Now, on the much lighter side of song, dance, and L-O-V-E, we have the 1995 Indian action/comedy/musical Muthu. For starters, this entire movie is a two-hour plus thrill ride that never comes close to wearing out its welcome by being sweet, hilarious, and wholly bananas. Having charisma bomb Rajnikanth starring as the titular Muthu amplifies the enjoyment factor of this extravaganza, as we see him kick ass metaphorically and literally while accidentally falling in love with a bratty but gorgeous theatrical actress that has also caught the eye of his master. Hijinks and misunderstandings ensue, as do tonal whiplash and then bad guys getting whipped by Muthu’s lash!

Muthu the film has a number of great musical numbers, but the opener is especially a stunner, including a three-way shot of our man singing. If there was justice, there would be a picture of Rajnikanth under the word “charming.” Muthu is a joy bomb all around!

From sweet-cheeked romance and adventure to a far more earthier and searing journey, we got to Henry Paris aka Radley Metzger’s 1977 adult classic, Barbara Broadcast. Everything Metzger created possessed a sheen of class mixed with his impeccable eye for mesmerizing beauty. Anyone can frame an image, but it takes true talent and vision to create one that captures your mind long after it has left your physical gaze. Barbara Broadcast is no exception, with the highlight not just in Metzger’s catalog, but in all of erotic cinema, is the scene between the film’s intrepid reporter, Roberta (the eternally magnetic C.J. Laing) and one of the kitchen staff, played by the ridiculously handsome Wade Nichols.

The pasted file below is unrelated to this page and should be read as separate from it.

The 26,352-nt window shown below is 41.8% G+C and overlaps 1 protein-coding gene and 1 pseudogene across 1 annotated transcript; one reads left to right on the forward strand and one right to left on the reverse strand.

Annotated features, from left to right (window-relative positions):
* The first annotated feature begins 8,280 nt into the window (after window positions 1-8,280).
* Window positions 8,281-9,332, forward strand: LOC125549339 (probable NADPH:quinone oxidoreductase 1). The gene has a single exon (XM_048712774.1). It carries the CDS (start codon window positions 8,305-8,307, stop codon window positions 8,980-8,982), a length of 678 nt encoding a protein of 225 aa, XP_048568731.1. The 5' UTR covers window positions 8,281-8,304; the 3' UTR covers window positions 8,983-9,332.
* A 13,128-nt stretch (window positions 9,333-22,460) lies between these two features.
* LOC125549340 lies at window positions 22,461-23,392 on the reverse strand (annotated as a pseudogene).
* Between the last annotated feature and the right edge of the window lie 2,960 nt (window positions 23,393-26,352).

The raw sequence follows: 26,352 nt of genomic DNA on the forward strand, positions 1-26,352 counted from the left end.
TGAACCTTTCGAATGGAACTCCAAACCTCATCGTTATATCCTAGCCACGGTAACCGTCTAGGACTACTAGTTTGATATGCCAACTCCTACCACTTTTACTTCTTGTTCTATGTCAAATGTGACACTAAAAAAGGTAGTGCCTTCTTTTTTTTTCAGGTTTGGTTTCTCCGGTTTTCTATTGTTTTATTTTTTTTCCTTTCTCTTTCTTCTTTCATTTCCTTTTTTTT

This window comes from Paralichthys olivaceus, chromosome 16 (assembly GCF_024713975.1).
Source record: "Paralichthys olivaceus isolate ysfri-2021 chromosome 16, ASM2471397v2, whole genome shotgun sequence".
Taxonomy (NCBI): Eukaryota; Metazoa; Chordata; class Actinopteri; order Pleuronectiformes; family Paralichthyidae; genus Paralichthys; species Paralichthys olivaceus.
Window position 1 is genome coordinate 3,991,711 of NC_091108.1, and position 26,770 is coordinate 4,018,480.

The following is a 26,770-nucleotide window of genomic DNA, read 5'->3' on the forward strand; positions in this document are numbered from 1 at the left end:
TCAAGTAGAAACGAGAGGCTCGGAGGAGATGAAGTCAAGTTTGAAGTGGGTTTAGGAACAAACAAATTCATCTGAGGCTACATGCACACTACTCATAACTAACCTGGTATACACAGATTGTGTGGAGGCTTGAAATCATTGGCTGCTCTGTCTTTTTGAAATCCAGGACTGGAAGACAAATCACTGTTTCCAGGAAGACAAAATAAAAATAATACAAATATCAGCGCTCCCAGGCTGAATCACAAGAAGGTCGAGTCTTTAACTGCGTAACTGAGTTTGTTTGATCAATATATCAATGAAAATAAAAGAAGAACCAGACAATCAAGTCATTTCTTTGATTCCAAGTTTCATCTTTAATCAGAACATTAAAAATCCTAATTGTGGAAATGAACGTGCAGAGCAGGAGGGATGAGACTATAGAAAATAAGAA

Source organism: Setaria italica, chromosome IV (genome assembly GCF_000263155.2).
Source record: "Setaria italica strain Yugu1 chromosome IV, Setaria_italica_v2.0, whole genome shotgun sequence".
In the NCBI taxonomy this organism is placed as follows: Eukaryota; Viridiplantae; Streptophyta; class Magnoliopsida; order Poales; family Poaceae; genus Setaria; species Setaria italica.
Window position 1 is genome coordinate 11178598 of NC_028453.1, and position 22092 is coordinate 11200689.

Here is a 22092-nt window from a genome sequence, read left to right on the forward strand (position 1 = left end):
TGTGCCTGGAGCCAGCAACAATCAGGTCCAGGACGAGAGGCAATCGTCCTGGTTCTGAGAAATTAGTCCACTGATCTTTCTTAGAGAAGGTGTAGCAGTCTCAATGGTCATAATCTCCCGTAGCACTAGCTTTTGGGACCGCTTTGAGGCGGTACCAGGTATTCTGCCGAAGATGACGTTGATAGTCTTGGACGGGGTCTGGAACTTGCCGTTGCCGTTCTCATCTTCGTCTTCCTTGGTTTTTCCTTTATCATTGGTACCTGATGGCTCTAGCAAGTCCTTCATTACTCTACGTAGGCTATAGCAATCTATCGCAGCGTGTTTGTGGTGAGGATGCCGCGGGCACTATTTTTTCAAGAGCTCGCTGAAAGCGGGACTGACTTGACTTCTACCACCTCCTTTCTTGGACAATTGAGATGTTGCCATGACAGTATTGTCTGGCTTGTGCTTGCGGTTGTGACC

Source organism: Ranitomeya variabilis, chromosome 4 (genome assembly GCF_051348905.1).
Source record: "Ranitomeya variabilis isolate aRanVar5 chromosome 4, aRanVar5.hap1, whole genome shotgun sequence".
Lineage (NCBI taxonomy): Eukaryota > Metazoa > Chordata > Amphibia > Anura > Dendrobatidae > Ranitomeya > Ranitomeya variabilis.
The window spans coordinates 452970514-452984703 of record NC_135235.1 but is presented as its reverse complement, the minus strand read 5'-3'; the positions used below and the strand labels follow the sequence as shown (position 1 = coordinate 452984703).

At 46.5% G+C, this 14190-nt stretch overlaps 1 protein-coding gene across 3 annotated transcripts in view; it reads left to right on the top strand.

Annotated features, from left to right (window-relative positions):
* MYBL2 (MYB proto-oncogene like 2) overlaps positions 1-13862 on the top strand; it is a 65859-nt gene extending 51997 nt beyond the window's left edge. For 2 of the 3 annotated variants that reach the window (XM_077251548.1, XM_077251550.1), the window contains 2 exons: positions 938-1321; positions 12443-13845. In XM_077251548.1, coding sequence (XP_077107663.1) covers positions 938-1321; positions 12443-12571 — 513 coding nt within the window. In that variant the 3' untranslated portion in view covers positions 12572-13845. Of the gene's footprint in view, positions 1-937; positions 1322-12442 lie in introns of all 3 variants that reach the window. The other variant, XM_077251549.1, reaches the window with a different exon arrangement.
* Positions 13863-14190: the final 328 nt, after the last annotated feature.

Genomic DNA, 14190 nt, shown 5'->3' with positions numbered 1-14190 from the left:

The passion made between these two in the back of said kitchen is viscerally tangible. The natural background sounds of the oblivious staff coupled with the rolling steam make a normally mundane setting suddenly forbidden and almost mystical. The way these two even just look at each other is hotter than 99.9% of the raunch you will find in your travels. Next time there’s a power outage, pray your local utility provider will use a handy dandy copy of Barbara Broadcast to their breakers and your home will be like Christmas on speed.